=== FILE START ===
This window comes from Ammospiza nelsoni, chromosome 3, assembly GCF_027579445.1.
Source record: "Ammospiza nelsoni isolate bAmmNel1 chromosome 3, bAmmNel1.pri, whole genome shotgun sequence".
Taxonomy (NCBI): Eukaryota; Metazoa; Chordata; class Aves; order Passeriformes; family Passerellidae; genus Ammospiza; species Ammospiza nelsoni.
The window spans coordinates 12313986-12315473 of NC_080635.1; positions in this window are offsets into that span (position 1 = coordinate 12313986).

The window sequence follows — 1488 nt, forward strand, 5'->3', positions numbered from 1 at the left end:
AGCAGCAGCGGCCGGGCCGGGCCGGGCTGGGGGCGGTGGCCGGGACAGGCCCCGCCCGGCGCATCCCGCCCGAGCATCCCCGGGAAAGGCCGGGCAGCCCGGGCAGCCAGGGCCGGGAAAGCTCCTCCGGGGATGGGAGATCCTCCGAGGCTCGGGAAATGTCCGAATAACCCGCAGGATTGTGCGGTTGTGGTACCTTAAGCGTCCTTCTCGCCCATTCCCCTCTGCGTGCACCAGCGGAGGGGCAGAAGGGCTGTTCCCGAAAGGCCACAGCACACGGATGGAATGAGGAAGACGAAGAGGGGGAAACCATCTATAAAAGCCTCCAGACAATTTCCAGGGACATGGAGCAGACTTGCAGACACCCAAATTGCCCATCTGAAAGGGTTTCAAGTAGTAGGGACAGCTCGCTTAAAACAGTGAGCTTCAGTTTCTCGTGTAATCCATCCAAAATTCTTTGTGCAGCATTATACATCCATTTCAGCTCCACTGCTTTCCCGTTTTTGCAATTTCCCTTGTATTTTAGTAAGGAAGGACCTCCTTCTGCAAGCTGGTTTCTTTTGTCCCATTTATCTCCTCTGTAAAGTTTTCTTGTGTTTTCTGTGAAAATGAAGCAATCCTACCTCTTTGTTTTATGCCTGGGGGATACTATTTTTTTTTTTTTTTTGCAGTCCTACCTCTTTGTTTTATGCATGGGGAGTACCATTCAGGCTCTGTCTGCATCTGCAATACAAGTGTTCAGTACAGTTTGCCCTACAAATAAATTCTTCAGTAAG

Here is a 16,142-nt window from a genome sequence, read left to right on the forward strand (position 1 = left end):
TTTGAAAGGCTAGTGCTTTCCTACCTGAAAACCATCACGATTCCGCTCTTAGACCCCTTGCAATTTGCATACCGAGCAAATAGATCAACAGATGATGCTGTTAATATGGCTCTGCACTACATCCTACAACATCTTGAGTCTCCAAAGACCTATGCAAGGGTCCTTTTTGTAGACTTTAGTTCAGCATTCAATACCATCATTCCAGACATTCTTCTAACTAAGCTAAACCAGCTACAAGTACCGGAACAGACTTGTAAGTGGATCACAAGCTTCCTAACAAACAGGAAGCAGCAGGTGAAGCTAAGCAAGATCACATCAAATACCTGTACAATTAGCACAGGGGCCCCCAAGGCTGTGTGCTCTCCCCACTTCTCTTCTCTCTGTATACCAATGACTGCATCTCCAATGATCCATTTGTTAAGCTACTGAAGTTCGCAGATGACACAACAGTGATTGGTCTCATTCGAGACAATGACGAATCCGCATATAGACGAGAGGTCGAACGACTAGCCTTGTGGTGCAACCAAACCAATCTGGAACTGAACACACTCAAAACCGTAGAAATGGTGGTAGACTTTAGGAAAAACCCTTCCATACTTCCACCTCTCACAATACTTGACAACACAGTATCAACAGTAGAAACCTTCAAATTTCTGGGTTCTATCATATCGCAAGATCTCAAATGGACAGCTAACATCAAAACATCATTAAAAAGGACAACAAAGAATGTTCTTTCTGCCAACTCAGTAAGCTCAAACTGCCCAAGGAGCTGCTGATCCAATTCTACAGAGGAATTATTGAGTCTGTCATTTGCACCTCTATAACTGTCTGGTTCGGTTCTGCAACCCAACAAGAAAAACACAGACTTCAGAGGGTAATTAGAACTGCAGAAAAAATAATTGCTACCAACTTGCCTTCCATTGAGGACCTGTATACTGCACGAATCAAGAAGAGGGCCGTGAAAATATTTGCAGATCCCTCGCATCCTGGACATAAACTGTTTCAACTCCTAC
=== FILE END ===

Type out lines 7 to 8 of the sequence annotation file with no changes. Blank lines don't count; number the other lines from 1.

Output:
Here is a 16,142-nt window from a genome sequence, read left to right on the forward strand (position 1 = left end):
TTTGAAAGGCTAGTGCTTTCCTACCTGAAAACCATCACGATTCCGCTCTTAGACCCCTTGCAATTTGCATACCGAGCAAATAGATCAACAGATGATGCTGTTAATATGGCTCTGCACTACATCCTACAACATCTTGAGTCTCCAAAGACCTATGCAAGGGTCCTTTTTGTAGACTTTAGTTCAGCATTCAATACCATCATTCCAGACATTCTTCTAACTAAGCTAAACCAGCTACAAGTACCGGAACAGACTTGTAAGTGGATCACAAGCTTCCTAACAAACAGGAAGCAGCAGGTGAAGCTAAGCAAGATCACATCAAATACCTGTACAATTAGCACAGGGGCCCCCAAGGCTGTGTGCTCTCCCCACTTCTCTTCTCTCTGTATACCAATGACTGCATCTCCAATGATCCATTTGTTAAGCTACTGAAGTTCGCAGATGACACAACAGTGATTGGTCTCATTCGAGACAATGACGAATCCGCATATAGACGAGAGGTCGAACGACTAGCCTTGTGGTGCAACCAAACCAATCTGGAACTGAACACACTCAAAACCGTAGAAATGGTGGTAGACTTTAGGAAAAACCCTTCCATACTTCCACCTCTCACAATACTTGACAACACAGTATCAACAGTAGAAACCTTCAAATTTCTGGGTTCTATCATATCGCAAGATCTCAAATGGACAGCTAACATCAAAACATCATTAAAAAGGACAACAAAGAATGTTCTTTCTGCCAACTCAGTAAGCTCAAACTGCCCAAGGAGCTGCTGATCCAATTCTACAGAGGAATTATTGAGTCTGTCATTTGCACCTCTATAACTGTCTGGTTCGGTTCTGCAACCCAACAAGAAAAACACAGACTTCAGAGGGTAATTAGAACTGCAGAAAAAATAATTGCTACCAACTTGCCTTCCATTGAGGACCTGTATACTGCACGAATCAAGAAGAGGGCCGTGAAAATATTTGCAGATCCCTCGCATCCTGGACATAAACTGTTTCAACTCCTAC